Shades of Little League

I can still remember some of the finest and not so finest moments of my Little League days. I would remember seeing the kids on my team hit monstrous home runs and the coaches on the other team want to see their Babe Ruth cards. I would remember winning tournaments and getting awesome trophies that now collect dust in my room.

But I would also remember a few things that would make me cringe. I played baseball in Atlantic City where I grew up and I won’t go into those details because they weren’t relevant to baseball. If you remember the Toms River, NJ team that won the Little League World Series in 1998, you would remember Casey Gaynor who would terrorize the hitters in that tournament, let alone terrorize our team in the championship game of a tournament (especially me).

But there is one moment I still remember that is so embarrassing. I went to Holy Spirit High School in Absecon and became friends with a kid named Andrew Richard. He reminded me of a play when Chelsea (my team) played Absecon in a tournament and Richard stole home. He would continue to remind me of this in high school.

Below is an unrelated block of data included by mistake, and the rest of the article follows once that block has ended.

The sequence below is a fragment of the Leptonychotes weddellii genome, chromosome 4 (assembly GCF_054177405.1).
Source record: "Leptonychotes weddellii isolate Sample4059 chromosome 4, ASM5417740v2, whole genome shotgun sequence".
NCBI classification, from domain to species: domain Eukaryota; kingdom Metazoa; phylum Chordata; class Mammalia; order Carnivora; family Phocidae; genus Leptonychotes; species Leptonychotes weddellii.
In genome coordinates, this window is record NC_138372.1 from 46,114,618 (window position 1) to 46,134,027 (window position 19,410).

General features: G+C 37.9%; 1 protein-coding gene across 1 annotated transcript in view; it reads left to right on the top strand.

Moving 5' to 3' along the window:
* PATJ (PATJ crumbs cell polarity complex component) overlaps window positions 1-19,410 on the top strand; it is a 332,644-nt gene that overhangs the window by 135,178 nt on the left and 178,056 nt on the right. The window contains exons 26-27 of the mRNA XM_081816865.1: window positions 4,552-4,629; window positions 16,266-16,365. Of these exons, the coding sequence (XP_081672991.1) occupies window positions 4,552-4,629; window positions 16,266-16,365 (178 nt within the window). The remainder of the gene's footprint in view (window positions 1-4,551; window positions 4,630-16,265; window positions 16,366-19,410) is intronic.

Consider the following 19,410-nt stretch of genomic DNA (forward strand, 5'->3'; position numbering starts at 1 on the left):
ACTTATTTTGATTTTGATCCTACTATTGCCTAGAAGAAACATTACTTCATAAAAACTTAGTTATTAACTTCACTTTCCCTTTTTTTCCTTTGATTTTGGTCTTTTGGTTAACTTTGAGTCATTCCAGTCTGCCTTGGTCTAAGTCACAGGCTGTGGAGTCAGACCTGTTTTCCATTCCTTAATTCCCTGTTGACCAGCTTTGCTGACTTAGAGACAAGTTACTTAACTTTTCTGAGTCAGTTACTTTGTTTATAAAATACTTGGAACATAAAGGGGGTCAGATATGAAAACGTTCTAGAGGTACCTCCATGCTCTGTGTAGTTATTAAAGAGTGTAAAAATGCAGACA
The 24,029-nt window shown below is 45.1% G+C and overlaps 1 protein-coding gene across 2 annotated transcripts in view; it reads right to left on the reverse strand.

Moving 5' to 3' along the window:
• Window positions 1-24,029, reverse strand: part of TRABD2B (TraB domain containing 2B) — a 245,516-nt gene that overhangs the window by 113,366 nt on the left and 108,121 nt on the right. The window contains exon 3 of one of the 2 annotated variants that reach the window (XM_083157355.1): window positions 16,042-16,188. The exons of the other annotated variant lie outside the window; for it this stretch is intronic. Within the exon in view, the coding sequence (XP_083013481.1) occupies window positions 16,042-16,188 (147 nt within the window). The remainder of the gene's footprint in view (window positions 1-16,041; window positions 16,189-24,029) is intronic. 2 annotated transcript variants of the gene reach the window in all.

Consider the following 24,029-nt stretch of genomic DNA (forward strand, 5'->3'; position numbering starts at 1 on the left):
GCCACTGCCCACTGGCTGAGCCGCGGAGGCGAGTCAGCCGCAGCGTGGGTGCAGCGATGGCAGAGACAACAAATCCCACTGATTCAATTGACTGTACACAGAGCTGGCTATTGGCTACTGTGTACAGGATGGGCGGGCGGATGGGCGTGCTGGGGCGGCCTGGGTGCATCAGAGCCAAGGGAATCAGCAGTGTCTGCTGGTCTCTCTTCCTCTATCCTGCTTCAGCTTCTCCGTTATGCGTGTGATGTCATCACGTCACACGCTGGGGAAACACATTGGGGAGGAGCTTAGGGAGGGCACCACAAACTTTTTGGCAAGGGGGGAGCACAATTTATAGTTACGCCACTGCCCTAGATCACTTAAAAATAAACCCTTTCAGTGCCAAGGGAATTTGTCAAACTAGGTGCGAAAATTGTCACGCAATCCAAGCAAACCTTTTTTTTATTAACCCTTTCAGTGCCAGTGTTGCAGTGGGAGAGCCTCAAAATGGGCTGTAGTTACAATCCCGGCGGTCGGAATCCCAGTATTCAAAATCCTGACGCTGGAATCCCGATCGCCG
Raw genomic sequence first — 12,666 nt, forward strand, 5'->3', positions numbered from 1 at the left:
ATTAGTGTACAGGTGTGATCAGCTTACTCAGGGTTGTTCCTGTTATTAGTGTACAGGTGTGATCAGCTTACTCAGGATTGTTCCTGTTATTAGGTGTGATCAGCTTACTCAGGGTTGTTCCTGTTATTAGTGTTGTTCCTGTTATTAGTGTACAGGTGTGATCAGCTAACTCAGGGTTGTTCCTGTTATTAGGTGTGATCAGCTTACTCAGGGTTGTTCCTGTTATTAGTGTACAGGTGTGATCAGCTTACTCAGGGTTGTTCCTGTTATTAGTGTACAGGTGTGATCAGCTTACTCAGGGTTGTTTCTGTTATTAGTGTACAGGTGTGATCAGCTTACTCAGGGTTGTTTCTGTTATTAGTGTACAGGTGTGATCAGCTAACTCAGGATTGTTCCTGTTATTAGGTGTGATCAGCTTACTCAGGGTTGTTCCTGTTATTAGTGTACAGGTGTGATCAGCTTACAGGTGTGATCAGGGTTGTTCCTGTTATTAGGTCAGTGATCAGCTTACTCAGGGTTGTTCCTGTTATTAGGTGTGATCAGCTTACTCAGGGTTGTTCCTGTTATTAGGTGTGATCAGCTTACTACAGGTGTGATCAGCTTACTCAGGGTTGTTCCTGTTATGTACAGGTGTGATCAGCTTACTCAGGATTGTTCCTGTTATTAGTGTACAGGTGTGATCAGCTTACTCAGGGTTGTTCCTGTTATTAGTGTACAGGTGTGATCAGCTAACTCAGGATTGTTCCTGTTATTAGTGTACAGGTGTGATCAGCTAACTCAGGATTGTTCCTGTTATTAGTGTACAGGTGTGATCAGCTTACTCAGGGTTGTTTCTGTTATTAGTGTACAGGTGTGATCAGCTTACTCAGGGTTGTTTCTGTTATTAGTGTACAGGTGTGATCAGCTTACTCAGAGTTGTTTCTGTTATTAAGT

Well I didn’t need Richard to remind me of that play because last night, Jayson Werth made me look back at that moment versus the Dodgers. Werth stole second with Jimmy Rollins at the plate and then took third with Raul Ibanez up to bat. Werth is now standing on third with Pedro Feliz up to bat.

Richard stood on third and was watching the pitcher. He knew that he was unfocused. After the pitcher threw to the plate, Richard took his usual lead off third base but kept walking. As the catcher lazily tossed the ball back to the pitcher who then turned his back, Richard bolted. Chelsea’s pitcher couldn’t get the throw home in time as Richard slid in safe. Werth did the same thing to Ronald Belisario and Russell Martin.

I still laugh when I see major leaguers do stupid things like not pay attention to runners. I also love it when runners play the game with that extra edge. It makes you wonder why some of these athletes get payed to make the same mistakes a 12 year old would make. It also makes you wonder why the guys who go out there, play hard, and have fun get over shadowed by stuff Manny Ramirez or other players do.

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